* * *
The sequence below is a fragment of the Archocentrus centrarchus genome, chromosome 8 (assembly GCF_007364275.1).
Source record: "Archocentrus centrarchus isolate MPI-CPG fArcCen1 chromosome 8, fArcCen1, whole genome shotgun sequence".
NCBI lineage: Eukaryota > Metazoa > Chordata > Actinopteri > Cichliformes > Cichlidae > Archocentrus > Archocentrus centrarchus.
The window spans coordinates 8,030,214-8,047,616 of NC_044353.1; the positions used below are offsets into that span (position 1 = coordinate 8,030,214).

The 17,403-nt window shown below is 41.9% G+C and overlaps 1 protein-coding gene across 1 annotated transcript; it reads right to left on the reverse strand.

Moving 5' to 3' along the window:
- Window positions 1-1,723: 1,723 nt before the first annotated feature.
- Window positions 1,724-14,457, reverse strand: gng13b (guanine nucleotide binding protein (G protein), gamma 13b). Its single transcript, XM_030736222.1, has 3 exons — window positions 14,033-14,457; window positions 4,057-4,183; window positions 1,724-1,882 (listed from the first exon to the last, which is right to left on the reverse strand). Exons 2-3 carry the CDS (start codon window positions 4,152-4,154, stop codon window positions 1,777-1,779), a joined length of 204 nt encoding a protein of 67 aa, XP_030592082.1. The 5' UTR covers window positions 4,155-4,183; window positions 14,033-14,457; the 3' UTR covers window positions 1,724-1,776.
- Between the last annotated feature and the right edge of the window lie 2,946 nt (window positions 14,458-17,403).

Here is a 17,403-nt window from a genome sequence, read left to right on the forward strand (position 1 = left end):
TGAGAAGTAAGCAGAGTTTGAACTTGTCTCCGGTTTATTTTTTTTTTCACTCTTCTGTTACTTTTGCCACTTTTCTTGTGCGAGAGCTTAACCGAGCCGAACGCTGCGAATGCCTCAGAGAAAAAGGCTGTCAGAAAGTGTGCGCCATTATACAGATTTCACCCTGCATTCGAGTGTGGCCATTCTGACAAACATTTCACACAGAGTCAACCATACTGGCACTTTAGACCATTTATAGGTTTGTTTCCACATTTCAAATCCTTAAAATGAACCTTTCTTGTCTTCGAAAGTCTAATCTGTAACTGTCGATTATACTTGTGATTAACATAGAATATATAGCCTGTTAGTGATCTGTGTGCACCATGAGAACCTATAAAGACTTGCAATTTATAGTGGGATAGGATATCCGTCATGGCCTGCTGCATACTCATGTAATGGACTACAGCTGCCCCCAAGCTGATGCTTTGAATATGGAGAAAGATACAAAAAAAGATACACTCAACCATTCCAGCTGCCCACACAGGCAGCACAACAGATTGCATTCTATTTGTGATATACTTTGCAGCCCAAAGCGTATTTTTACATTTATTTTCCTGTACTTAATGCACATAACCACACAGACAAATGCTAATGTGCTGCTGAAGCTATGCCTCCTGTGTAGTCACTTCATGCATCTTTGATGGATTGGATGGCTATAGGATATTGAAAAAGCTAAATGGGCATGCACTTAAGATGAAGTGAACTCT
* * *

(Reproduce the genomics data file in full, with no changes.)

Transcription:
The sequence below is a fragment of the Archocentrus centrarchus genome, chromosome 8 (assembly GCF_007364275.1).
Source record: "Archocentrus centrarchus isolate MPI-CPG fArcCen1 chromosome 8, fArcCen1, whole genome shotgun sequence".
NCBI lineage: Eukaryota > Metazoa > Chordata > Actinopteri > Cichliformes > Cichlidae > Archocentrus > Archocentrus centrarchus.
The window spans coordinates 8,030,214-8,047,616 of NC_044353.1; the positions used below are offsets into that span (position 1 = coordinate 8,030,214).

The 17,403-nt window shown below is 41.9% G+C and overlaps 1 protein-coding gene across 1 annotated transcript; it reads right to left on the reverse strand.

Moving 5' to 3' along the window:
- Window positions 1-1,723: 1,723 nt before the first annotated feature.
- Window positions 1,724-14,457, reverse strand: gng13b (guanine nucleotide binding protein (G protein), gamma 13b). Its single transcript, XM_030736222.1, has 3 exons — window positions 14,033-14,457; window positions 4,057-4,183; window positions 1,724-1,882 (listed from the first exon to the last, which is right to left on the reverse strand). Exons 2-3 carry the CDS (start codon window positions 4,152-4,154, stop codon window positions 1,777-1,779), a joined length of 204 nt encoding a protein of 67 aa, XP_030592082.1. The 5' UTR covers window positions 4,155-4,183; window positions 14,033-14,457; the 3' UTR covers window positions 1,724-1,776.
- Between the last annotated feature and the right edge of the window lie 2,946 nt (window positions 14,458-17,403).

Here is a 17,403-nt window from a genome sequence, read left to right on the forward strand (position 1 = left end):
TGAGAAGTAAGCAGAGTTTGAACTTGTCTCCGGTTTATTTTTTTTTTCACTCTTCTGTTACTTTTGCCACTTTTCTTGTGCGAGAGCTTAACCGAGCCGAACGCTGCGAATGCCTCAGAGAAAAAGGCTGTCAGAAAGTGTGCGCCATTATACAGATTTCACCCTGCATTCGAGTGTGGCCATTCTGACAAACATTTCACACAGAGTCAACCATACTGGCACTTTAGACCATTTATAGGTTTGTTTCCACATTTCAAATCCTTAAAATGAACCTTTCTTGTCTTCGAAAGTCTAATCTGTAACTGTCGATTATACTTGTGATTAACATAGAATATATAGCCTGTTAGTGATCTGTGTGCACCATGAGAACCTATAAAGACTTGCAATTTATAGTGGGATAGGATATCCGTCATGGCCTGCTGCATACTCATGTAATGGACTACAGCTGCCCCCAAGCTGATGCTTTGAATATGGAGAAAGATACAAAAAAAGATACACTCAACCATTCCAGCTGCCCACACAGGCAGCACAACAGATTGCATTCTATTTGTGATATACTTTGCAGCCCAAAGCGTATTTTTACATTTATTTTCCTGTACTTAATGCACATAACCACACAGACAAATGCTAATGTGCTGCTGAAGCTATGCCTCCTGTGTAGTCACTTCATGCATCTTTGATGGATTGGATGGCTATAGGATATTGAAAAAGCTAAATGGGCATGCACTTAAGATGAAGTGAACTCT